ALB SE Asia Law Awards 2017

SSEK Indonesian Legal Consultants is a finalist in six categories at the Asian Legal Business SE Asia Law Awards, which recognize the leading law firms and lawyers in the region.

SSEK is nominated for:

  • Energy and Resources Law Firm of the Year
  • Technology, Media and Telecommunications Law Firm of the Year
  • M&A Deal of the Year (Alibaba’s Acquisition of Lazada)
  • Project Finance Deal of the Year (Well Harvest Alumina Refinery Project)
  • Woman Lawyer of the Year (Ira A. Eddymurthy)
  • Young Lawyer of the Year (Fahrul S. Yusuf)

The winners will be announced on May 18 in Singapore. Read more »

SSEK Features at AmCham Indonesia Discussion on Work Permits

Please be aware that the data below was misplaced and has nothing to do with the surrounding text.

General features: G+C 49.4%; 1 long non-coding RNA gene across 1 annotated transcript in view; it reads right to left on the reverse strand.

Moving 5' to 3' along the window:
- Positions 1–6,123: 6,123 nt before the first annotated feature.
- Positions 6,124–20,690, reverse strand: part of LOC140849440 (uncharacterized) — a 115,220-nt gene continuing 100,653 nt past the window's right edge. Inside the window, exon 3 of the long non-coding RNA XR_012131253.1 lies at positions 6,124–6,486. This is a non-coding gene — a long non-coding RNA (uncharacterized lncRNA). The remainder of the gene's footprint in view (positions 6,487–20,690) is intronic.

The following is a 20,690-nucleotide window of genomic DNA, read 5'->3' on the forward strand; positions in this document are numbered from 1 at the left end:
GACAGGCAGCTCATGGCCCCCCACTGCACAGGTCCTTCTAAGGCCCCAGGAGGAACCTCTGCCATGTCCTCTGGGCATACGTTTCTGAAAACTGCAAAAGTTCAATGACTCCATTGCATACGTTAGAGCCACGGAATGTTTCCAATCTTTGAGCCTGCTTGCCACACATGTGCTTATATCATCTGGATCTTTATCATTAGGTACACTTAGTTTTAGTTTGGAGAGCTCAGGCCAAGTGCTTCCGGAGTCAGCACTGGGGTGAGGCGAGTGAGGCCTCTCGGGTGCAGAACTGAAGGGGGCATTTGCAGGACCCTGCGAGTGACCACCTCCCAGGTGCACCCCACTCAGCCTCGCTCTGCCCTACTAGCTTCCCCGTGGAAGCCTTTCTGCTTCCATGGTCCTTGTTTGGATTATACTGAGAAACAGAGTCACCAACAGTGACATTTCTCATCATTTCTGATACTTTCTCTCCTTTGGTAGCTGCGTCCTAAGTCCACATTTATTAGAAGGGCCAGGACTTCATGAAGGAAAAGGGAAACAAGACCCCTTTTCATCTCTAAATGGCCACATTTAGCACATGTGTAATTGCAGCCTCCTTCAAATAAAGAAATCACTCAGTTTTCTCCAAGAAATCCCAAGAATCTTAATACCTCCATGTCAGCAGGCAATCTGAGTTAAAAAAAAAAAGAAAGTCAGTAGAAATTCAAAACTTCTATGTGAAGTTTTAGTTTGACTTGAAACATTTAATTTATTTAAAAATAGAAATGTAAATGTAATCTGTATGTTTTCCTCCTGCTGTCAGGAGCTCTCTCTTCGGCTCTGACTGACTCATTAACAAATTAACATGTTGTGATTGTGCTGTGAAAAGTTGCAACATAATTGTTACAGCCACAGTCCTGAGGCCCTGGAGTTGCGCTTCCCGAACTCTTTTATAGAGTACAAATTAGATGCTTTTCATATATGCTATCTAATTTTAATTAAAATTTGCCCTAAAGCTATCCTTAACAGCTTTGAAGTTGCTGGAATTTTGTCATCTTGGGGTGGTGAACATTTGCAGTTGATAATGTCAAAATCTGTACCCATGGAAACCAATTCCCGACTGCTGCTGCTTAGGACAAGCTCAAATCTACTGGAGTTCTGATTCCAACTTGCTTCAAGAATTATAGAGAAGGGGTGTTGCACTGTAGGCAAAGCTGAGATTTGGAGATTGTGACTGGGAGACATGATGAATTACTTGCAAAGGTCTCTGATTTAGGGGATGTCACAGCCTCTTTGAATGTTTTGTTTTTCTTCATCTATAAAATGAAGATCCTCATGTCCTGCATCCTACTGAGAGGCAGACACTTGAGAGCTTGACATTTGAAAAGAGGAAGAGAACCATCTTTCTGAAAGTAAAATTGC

SSEK

The American Chamber of Commerce in Indonesia (AmCham Indonesia) hosted a discussion on Tuesday, May 9, on work permits.

Coping with Work Permits: Finding the Way Forward was moderated by Darrell R. Johnson, the senior foreign legal adviser at SSEK Indonesian Legal Consultants, and featured SSEK senior associate Stephen Igor Warokka.

The session took participants through the process of obtaining and renewing work and residence permits, whether you require the permit yourself or you are hiring expats.

PwC and EY joined SSEK on the panel.